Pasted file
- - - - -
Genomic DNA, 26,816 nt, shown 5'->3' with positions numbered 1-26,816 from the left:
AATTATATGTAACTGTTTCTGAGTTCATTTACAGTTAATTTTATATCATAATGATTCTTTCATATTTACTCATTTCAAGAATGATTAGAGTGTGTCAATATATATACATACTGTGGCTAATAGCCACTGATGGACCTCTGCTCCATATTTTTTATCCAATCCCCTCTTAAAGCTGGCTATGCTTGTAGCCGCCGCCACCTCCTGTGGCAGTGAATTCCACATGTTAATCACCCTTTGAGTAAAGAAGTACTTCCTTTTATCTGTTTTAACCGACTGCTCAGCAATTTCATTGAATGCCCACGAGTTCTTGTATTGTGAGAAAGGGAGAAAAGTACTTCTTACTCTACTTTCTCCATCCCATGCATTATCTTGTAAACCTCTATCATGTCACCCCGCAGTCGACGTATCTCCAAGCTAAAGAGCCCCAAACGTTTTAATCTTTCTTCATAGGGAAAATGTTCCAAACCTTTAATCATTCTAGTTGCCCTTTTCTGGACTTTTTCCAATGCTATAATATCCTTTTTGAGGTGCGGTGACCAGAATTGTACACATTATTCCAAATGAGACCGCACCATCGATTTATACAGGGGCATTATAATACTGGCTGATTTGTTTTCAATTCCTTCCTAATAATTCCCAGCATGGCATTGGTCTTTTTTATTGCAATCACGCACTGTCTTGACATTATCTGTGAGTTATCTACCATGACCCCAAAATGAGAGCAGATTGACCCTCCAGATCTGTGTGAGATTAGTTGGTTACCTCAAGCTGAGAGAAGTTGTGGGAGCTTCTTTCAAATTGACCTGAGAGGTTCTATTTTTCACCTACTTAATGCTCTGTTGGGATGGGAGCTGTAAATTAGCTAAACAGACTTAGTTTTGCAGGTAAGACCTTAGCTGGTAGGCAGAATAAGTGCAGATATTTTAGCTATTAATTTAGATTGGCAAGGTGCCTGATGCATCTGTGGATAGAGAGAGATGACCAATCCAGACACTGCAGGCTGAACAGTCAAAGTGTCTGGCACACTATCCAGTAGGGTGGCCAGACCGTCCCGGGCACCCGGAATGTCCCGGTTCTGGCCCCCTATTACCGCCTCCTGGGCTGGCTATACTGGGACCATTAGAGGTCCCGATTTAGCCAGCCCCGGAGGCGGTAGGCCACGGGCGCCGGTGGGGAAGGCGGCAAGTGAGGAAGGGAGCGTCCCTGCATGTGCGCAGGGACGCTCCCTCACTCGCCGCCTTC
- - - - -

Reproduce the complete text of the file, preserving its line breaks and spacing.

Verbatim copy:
Genomic DNA, 26,816 nt, shown 5'->3' with positions numbered 1-26,816 from the left:
AATTATATGTAACTGTTTCTGAGTTCATTTACAGTTAATTTTATATCATAATGATTCTTTCATATTTACTCATTTCAAGAATGATTAGAGTGTGTCAATATATATACATACTGTGGCTAATAGCCACTGATGGACCTCTGCTCCATATTTTTTATCCAATCCCCTCTTAAAGCTGGCTATGCTTGTAGCCGCCGCCACCTCCTGTGGCAGTGAATTCCACATGTTAATCACCCTTTGAGTAAAGAAGTACTTCCTTTTATCTGTTTTAACCGACTGCTCAGCAATTTCATTGAATGCCCACGAGTTCTTGTATTGTGAGAAAGGGAGAAAAGTACTTCTTACTCTACTTTCTCCATCCCATGCATTATCTTGTAAACCTCTATCATGTCACCCCGCAGTCGACGTATCTCCAAGCTAAAGAGCCCCAAACGTTTTAATCTTTCTTCATAGGGAAAATGTTCCAAACCTTTAATCATTCTAGTTGCCCTTTTCTGGACTTTTTCCAATGCTATAATATCCTTTTTGAGGTGCGGTGACCAGAATTGTACACATTATTCCAAATGAGACCGCACCATCGATTTATACAGGGGCATTATAATACTGGCTGATTTGTTTTCAATTCCTTCCTAATAATTCCCAGCATGGCATTGGTCTTTTTTATTGCAATCACGCACTGTCTTGACATTATCTGTGAGTTATCTACCATGACCCCAAAATGAGAGCAGATTGACCCTCCAGATCTGTGTGAGATTAGTTGGTTACCTCAAGCTGAGAGAAGTTGTGGGAGCTTCTTTCAAATTGACCTGAGAGGTTCTATTTTTCACCTACTTAATGCTCTGTTGGGATGGGAGCTGTAAATTAGCTAAACAGACTTAGTTTTGCAGGTAAGACCTTAGCTGGTAGGCAGAATAAGTGCAGATATTTTAGCTATTAATTTAGATTGGCAAGGTGCCTGATGCATCTGTGGATAGAGAGAGATGACCAATCCAGACACTGCAGGCTGAACAGTCAAAGTGTCTGGCACACTATCCAGTAGGGTGGCCAGACCGTCCCGGGCACCCGGAATGTCCCGGTTCTGGCCCCCTATTACCGCCTCCTGGGCTGGCTATACTGGGACCATTAGAGGTCCCGATTTAGCCAGCCCCGGAGGCGGTAGGCCACGGGCGCCGGTGGGGAAGGCGGCAAGTGAGGAAGGGAGCGTCCCTGCATGTGCGCAGGGACGCTCCCTCACTCGCCGCCTTC